Sometimes words encourage you to think and to look beyond the everyday life – to understand that we are just but a nuance in the vast cosmic arena. They make you feel humble yet not any less hungry to understand more of our world and universe. The videos below are such a force of this feeling and I hope you can spend a few minutes of your time to listen to them. They’d hopefully give you a perspective of life as they have given me.
“Anyone who believes indefinite growth in anything physical on a physically finite planet is either mad or an economist” – Kenneth E. Boulding.
I recently stumbled upon a youtube clip where Sir David Attenborough eloquently talked about the issue of the growing human population. About six years ago I also wrote about this very same issue. It’s one thing to read something from a person like me, but it’s a total different thing to listen to a knowledgeable and highly intellectual person like Sir David Attenborough. In this clip Sir David touched on many issues regarding the fundamental causes, consequences and solutions to this alarming problem.
In my earlier post Netgear WNR 3500l v2 with Tomato firmware, I wrote how to install a third party firmware calls Tomato on the Netgear 3500l v2 router. Tomato firmware enables many features that often are missing in the stock firmware. One of the feature that I think is pretty awesome is the ability to create a virtual WLAN. A virtual WLAN is also often being called as “Guest WLAN” on many new and advanced routers. Usually it is a feature that you just turn on and magically you get a new WLAN (SSID) that your guests can you use.
One of the basic but also the most important services an IT-department has is the helpdesk. From my experience many IT-departments use (bare) e-mail as the helpdesk system. E-mail does work to some extends, but comes short when you want to have a good overview of the incidents. Often it is hard to know which incident has assigned to which technician and what the technician has done in the life of that incident.
One of worst things that could happen to a receptionist is unwanted visitors – especially those that could pose a threat. The organization I’m currently employed at was facing this issue and I was tasked to create something that the receptionist can use to alert people in the organization. To solve this task I refreshed my programming skills and created a small and simple application in .Net framework using C#, that will send SMS and E-mail to the people of choice when the user clicks on a “panic button”.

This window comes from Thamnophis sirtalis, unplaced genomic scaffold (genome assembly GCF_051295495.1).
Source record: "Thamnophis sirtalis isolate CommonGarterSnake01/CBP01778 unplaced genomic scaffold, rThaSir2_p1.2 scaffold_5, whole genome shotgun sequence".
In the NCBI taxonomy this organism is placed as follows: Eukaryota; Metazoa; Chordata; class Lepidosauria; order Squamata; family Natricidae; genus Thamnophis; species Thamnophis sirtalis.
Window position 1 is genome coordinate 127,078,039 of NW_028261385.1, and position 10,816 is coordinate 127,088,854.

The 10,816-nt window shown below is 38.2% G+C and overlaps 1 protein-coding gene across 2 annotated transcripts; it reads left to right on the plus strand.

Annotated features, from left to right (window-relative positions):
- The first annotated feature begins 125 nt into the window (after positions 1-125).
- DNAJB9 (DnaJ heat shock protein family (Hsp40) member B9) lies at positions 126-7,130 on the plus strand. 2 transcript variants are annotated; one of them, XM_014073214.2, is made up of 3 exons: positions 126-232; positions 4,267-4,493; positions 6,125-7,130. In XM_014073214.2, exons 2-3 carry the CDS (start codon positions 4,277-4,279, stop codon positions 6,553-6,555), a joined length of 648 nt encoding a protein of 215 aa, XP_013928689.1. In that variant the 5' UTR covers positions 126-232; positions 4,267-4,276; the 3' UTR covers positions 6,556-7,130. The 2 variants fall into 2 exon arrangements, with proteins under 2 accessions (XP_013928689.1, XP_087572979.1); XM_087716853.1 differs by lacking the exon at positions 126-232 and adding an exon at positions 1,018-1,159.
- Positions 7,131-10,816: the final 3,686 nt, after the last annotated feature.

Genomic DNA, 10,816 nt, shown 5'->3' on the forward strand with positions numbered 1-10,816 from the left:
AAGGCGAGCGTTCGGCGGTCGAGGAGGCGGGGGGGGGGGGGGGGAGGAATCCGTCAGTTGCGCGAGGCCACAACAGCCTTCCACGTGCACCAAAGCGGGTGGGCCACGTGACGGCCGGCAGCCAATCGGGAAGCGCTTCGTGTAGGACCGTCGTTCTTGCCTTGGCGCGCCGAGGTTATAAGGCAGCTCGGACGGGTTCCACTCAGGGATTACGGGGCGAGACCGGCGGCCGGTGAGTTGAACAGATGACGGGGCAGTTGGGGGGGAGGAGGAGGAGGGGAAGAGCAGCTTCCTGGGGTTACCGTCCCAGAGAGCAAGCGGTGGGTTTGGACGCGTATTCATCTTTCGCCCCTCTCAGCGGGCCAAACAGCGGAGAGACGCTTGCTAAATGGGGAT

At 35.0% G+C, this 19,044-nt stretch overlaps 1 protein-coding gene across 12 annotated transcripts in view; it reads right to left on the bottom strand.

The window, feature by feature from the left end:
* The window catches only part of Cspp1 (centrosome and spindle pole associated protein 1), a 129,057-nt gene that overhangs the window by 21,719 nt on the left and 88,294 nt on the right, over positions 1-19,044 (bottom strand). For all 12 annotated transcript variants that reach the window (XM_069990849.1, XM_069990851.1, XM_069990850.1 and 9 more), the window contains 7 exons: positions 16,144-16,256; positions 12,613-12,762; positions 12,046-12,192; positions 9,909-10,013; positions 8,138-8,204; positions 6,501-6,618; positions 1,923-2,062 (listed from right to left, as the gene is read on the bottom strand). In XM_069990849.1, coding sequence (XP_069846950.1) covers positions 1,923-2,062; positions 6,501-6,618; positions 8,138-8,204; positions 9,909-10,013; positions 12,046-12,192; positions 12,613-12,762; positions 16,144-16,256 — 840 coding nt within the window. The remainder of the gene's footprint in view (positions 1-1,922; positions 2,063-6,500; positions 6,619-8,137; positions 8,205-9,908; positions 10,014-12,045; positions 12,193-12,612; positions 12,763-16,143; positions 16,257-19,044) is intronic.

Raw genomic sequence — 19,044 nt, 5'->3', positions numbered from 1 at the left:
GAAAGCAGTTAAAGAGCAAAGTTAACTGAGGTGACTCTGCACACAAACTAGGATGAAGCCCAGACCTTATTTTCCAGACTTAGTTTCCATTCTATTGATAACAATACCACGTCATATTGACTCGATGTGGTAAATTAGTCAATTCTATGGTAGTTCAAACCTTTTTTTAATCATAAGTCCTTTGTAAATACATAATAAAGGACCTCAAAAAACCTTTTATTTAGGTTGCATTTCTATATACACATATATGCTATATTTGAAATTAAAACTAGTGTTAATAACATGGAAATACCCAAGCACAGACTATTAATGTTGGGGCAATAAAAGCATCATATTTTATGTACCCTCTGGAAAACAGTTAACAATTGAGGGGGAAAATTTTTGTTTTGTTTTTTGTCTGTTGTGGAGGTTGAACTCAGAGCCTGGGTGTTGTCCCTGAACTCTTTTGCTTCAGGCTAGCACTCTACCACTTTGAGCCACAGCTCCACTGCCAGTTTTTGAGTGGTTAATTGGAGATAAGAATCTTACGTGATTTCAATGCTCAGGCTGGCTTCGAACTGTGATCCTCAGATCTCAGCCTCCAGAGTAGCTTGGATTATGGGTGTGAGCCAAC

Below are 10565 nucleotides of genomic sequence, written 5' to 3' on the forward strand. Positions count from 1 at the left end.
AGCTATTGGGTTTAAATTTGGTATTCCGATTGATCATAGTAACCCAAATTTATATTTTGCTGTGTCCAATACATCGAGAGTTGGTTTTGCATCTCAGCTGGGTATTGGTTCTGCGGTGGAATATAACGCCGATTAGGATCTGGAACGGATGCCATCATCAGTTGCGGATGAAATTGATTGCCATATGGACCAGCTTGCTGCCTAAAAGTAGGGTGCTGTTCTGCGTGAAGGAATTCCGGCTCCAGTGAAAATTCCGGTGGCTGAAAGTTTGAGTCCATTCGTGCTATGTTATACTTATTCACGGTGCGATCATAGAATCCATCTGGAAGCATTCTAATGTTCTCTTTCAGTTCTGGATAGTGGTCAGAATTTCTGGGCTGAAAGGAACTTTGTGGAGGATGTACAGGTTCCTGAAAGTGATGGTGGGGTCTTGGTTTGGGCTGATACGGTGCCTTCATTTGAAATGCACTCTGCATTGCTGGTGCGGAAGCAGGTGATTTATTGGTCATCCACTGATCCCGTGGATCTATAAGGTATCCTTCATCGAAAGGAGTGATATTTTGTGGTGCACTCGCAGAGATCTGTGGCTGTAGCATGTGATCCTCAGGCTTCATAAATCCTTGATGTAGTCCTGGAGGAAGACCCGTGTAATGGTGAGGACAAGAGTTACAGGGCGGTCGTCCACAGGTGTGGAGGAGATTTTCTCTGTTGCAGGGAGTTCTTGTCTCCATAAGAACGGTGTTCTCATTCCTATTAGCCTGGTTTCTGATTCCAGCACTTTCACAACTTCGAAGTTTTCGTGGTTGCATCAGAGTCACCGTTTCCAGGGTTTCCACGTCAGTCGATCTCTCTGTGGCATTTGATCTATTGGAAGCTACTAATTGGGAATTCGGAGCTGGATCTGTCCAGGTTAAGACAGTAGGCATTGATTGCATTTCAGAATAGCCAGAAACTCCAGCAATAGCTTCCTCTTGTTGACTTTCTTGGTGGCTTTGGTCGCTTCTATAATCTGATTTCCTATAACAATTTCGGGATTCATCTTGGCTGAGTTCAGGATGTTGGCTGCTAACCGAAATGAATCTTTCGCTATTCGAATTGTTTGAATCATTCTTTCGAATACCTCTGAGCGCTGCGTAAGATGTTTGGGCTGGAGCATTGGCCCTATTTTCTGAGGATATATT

With Virtualization being more and more widely used by big and small companies alike, Microsoft has stepped into the competition with their own virtualization solution – calls Hyper-V. Hyper-V was introduced with Windows Server 2008R2, but because of its immaturity and lack of advanced functions, it never managed to compete with VMware. However with the release of Windows Server 2012, Hyper-V has become a more mature product (check the comparison) and offers, to some extends, the same features as VMware but at a lower price tag, compared to the more expensive VMware licensing cost.
One of the cool things about routers nowadays is that one could replace the stock firmware with something else. The incentives for this is to get features that the stock firmware lacks. VPN-server, VLAN, advanced routing and WiFi-boosting are a few things that usually lack in stock firmware, but can be obtained with a 3rd party firmware.
This is a followup to my previous posts VMware project part 1 and VMware project part 2, where I wrote about how to set up an ESXi 4.1 hypervisor on a “non-supported” hardware, also referring to as whitebox. Instead of using local harddrives as storage for the ESXi we can use storage from a network using a protocol calls iSCSI. iSCSI is usually being used in enterprise in conjunction with a SAN (storage area network). There are also some NAS-boxes that offer iSCSI target right from the box. But in this howto we’ll be focusing on how to set up our own iSCSI target on a Linux box and connect it as storage to the ESXi hypervisor.